Early intervention changes a whole family’s lives.
Meet the Snedecor Family
Cassie Snedecor was a second grade teacher when her son, Jackson, was born in 2006. She was introduced to early intervention when he turned 18 months old and began physical, occupational, speech and developmental therapy for autism. As three of Cassie’s four children benefitted from early intervention services, she became such a believer that she switched careers to work in the field.
Her youngest child, Lena, who is almost 2, was born with a rare genetic disorder and struggles with epilepsy, seizures and significant cognitive, speech and motor delays. “She’s now getting quite a bit of therapy through early intervention,” Cassie explains. “Nutrition, vision, developmental, speech, occupational and physical therapies.”
Lena’s genetic mutation, STXBP1, is so rare that there are fewer than 200 documented cases worldwide. The family is glad to have as much support as possible. “Lena has made more visual progress in six months than most kids with her disabilities make in two and a half years,” Cassie says. “She’s now eating from a spoon and drinking from a sippy cup, which are both things she couldn’t have done without early intervention. We still have a long way to go, but without these therapies, I don’t know how we’d get there.”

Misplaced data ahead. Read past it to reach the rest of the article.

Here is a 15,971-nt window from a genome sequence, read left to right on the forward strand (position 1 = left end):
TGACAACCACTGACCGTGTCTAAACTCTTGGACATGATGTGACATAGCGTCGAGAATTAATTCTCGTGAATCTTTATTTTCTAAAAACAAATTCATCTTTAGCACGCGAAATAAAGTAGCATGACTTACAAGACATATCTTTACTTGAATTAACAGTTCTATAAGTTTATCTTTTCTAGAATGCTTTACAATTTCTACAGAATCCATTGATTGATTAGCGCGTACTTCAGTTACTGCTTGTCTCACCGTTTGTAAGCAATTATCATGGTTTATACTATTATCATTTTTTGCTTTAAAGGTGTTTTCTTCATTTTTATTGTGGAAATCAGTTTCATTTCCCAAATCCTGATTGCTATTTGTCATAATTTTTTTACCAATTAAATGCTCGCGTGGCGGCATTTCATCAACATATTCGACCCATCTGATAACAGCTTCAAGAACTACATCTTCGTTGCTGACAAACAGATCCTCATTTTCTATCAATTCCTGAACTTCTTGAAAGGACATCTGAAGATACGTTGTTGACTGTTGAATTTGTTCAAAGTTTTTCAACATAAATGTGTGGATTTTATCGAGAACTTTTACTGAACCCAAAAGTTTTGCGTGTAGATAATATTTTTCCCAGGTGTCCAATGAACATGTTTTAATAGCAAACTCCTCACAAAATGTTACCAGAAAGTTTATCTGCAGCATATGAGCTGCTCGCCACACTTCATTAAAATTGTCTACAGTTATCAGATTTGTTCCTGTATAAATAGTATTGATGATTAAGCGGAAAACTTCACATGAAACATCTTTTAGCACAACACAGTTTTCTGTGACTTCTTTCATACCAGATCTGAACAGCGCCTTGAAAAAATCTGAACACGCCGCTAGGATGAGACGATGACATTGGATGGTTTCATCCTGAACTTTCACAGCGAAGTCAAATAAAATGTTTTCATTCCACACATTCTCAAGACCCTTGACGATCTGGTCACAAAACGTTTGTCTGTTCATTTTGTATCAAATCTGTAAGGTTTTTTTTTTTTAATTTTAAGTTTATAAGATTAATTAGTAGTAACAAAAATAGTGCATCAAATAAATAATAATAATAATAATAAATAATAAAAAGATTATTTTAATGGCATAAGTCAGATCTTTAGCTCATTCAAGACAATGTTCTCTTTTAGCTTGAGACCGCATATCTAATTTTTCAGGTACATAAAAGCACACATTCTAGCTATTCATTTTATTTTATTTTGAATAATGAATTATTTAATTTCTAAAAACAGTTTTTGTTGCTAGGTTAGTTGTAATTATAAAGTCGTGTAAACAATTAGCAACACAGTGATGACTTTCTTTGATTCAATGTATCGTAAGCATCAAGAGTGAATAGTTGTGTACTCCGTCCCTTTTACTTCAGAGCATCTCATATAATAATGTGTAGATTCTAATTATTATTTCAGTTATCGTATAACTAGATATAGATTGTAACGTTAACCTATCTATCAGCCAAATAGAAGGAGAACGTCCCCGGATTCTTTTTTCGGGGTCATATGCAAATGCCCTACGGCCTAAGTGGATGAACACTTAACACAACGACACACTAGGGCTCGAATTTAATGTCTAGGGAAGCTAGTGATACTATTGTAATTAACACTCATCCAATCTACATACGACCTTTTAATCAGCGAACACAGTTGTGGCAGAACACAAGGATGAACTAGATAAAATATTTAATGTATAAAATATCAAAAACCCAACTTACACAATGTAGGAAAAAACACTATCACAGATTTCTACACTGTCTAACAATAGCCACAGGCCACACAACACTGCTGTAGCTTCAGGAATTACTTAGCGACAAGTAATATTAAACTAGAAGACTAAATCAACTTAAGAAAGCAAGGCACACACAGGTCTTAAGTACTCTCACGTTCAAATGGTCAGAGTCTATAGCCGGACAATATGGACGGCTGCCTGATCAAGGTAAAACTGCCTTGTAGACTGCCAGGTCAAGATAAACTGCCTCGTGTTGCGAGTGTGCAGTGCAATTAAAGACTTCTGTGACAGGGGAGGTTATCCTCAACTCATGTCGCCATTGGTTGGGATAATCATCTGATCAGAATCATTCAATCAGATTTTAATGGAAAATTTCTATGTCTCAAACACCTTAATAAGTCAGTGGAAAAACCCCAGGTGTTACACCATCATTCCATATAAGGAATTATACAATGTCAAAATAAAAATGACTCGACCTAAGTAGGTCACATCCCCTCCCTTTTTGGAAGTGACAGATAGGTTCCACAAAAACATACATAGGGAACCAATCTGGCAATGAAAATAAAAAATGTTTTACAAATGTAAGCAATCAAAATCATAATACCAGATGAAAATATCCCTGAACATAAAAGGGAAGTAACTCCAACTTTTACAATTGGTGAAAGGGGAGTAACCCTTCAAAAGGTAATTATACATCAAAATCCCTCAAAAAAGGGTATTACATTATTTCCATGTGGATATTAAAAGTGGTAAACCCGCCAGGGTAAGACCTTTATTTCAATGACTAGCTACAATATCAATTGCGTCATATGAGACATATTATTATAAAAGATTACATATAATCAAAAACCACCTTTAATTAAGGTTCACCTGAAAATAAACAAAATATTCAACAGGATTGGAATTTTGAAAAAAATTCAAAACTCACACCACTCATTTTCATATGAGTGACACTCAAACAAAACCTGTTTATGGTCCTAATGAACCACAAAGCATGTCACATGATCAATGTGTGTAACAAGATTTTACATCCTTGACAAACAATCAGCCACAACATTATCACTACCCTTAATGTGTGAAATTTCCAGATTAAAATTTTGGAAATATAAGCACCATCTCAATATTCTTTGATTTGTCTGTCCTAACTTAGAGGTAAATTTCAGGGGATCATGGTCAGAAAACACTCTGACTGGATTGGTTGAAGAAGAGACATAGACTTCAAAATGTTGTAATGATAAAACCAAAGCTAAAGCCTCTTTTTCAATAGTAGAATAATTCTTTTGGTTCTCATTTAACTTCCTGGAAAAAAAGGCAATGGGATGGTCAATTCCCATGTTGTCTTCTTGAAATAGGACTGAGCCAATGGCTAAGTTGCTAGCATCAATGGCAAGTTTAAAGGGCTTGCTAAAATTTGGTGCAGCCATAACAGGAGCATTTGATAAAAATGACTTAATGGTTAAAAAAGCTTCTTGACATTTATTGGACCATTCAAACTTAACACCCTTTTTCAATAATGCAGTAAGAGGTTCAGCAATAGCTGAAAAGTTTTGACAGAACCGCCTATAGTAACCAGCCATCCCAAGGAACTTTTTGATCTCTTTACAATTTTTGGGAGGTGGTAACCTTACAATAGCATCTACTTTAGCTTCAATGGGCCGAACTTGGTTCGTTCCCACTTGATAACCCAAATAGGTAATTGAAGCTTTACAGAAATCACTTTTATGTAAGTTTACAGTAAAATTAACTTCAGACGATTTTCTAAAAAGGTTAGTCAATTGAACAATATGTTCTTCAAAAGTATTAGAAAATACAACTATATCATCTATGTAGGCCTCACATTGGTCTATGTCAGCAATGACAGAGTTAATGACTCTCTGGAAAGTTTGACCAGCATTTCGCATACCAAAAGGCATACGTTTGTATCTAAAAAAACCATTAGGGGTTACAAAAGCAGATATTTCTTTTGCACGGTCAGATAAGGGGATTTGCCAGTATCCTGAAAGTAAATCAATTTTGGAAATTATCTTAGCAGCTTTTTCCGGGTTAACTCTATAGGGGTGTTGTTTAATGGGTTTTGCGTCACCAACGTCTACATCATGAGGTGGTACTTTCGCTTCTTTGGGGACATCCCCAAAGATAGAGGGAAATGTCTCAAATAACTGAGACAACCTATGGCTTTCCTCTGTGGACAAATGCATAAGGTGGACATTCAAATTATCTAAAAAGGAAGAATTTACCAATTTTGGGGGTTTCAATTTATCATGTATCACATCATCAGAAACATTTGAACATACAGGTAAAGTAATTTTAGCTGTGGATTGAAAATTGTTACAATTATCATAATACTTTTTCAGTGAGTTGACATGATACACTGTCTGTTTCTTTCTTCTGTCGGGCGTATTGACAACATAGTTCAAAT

While Cassie’s husband, Matt, is still a teacher, Cassie found a new career a couple of years ago as an evaluator for an early intervention program. “I put all my years of experience as a parent to work for me,” Cassie says. “I couldn’t imagine doing anything else.”
Cassie sees firsthand the power early intervention gives families. “Early intervention provides knowledge, support and initiative,” she explains. “Families want to help their children, but don’t know how. Without these services, kids would fall through the cracks.
“Early intervention is invaluable,” Cassie says of the service funded by the Pennsylvania Department of Human Services. “Not only does it need to be funded, it needs to be expanded and promoted so more people can access it. It’s an outstanding program that helps thousands of kids. And the truth is, the earlier you can help children who need it, the better chance they have.”